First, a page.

Teague described the police department, which is currently housed in the basement of the Haddon Township municipal building as “getting old,” and “something we will have to be looking at in the future.”
“We will always be looking at our facility, at our procedures, and how we do policing in Haddon Township,” the mayor said.
In terms of law enforcement priorities, Haddon Township is working to expand its community-oriented policing to engage more meaningfully with children in the public school district as well as on the streets of the township, Hak said.
The department also is working to address quality-of-life issues, like property crimes, shoplifting at commercial centers, and traffic enforcement.
More than anything, Hak said he’s filled with enthusiasm and gratitude at the opportunity of his hiring.
Although he said career advancement was never an objective throughout his work as a police officer, the chief credited this support of his wife, Mary Kate, with caring for the family so that he could manage the responsibilities of the job that his rank required, from patrol officer through to captain.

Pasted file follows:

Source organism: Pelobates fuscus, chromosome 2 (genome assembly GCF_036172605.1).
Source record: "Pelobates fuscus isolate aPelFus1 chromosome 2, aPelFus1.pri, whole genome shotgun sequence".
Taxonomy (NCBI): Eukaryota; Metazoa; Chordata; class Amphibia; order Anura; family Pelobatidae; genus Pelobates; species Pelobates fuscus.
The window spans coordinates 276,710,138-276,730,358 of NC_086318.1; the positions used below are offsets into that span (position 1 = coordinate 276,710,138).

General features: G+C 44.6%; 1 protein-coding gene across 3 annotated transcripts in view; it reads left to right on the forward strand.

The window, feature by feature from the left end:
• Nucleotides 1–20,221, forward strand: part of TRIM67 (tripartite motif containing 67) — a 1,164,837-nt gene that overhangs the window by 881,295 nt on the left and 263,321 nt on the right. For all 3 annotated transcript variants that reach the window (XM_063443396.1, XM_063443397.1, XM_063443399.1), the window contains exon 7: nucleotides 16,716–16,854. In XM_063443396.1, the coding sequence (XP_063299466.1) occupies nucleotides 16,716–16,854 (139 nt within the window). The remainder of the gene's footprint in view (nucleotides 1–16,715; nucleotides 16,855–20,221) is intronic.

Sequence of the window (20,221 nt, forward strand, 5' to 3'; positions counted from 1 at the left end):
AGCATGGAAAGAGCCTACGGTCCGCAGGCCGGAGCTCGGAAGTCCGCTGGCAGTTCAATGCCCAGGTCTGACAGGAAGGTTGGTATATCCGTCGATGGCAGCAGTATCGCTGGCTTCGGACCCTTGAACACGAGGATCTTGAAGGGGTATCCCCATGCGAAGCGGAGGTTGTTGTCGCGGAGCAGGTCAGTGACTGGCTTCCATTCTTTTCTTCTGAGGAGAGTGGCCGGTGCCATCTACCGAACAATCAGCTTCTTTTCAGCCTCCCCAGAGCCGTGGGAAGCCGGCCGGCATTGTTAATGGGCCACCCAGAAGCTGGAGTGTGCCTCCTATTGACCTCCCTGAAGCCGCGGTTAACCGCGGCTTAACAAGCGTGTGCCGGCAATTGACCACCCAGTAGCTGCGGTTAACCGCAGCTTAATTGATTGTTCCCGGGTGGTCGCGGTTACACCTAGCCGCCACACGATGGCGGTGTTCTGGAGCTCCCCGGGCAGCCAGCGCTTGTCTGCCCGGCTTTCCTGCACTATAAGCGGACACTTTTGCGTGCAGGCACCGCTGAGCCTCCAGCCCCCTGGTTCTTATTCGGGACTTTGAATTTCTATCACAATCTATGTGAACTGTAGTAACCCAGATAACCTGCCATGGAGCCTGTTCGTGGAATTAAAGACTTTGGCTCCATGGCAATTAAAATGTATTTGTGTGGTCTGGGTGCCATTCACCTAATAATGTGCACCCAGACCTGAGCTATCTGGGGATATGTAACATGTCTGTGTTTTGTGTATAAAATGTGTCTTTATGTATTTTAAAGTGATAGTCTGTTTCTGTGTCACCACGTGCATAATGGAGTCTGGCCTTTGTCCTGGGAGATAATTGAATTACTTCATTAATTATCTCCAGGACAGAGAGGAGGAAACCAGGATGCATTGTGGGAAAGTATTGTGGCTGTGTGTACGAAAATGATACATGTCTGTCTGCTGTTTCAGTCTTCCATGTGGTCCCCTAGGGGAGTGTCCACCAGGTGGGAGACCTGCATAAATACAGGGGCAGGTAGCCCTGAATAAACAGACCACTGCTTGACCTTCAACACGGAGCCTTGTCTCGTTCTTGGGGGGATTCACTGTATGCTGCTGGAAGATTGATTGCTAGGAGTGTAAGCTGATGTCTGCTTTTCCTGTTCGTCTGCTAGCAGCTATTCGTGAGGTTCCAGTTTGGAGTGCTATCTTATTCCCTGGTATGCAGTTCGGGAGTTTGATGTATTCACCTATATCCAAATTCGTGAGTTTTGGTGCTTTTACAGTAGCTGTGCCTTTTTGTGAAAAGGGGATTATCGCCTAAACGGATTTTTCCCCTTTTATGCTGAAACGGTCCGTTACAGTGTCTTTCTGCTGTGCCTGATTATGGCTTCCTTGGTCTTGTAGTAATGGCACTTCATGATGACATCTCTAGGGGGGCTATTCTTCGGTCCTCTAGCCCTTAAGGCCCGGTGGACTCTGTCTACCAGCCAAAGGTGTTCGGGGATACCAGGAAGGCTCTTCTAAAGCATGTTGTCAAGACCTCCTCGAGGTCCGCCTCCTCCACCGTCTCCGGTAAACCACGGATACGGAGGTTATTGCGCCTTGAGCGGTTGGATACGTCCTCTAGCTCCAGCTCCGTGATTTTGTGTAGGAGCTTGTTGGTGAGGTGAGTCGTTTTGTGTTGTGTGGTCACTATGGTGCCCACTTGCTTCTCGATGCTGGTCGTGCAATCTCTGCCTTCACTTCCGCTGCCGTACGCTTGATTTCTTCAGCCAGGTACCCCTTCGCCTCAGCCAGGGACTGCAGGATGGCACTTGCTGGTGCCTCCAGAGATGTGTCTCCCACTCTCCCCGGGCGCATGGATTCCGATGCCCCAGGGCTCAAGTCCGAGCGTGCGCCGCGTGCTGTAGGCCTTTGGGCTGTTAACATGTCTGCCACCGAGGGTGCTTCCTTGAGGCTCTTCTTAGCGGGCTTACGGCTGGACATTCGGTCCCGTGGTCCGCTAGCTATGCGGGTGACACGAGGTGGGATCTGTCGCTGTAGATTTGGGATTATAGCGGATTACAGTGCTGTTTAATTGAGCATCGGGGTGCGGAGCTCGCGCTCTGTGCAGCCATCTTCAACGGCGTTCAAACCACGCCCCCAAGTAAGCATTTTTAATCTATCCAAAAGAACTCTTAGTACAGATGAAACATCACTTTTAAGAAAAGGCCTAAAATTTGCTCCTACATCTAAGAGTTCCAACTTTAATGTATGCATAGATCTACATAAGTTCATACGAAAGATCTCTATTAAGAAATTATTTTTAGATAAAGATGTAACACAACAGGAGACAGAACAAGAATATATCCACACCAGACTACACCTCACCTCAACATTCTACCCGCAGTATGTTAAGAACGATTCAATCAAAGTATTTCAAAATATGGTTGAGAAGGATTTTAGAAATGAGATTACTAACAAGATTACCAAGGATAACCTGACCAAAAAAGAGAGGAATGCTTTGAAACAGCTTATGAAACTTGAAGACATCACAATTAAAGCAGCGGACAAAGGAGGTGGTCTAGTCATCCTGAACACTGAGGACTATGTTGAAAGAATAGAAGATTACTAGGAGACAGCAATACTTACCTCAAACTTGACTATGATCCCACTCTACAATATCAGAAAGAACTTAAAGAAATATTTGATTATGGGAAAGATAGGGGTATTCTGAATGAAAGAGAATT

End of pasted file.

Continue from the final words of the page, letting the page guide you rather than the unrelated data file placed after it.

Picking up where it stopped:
“I never did anything in my job for the promotion,” Hak said. “We sacrificed a lot, and my wife is a rock.
“I feel like the payoff for her is that I will have different types of opportunities to help out with all the things that I didn’t before,” he said. “I’m excited about it, and my family’s excited.”
In a ceremony that packed a room with his friends, family, and professional colleagues, Hak was emotional with gratitude in the moment.
“That just means the world to me,” he said. “I’m excited at the opportunity. I’m ready for the challenge, and I don’t think it’s going to be easy. It’s a lot of things coming together.”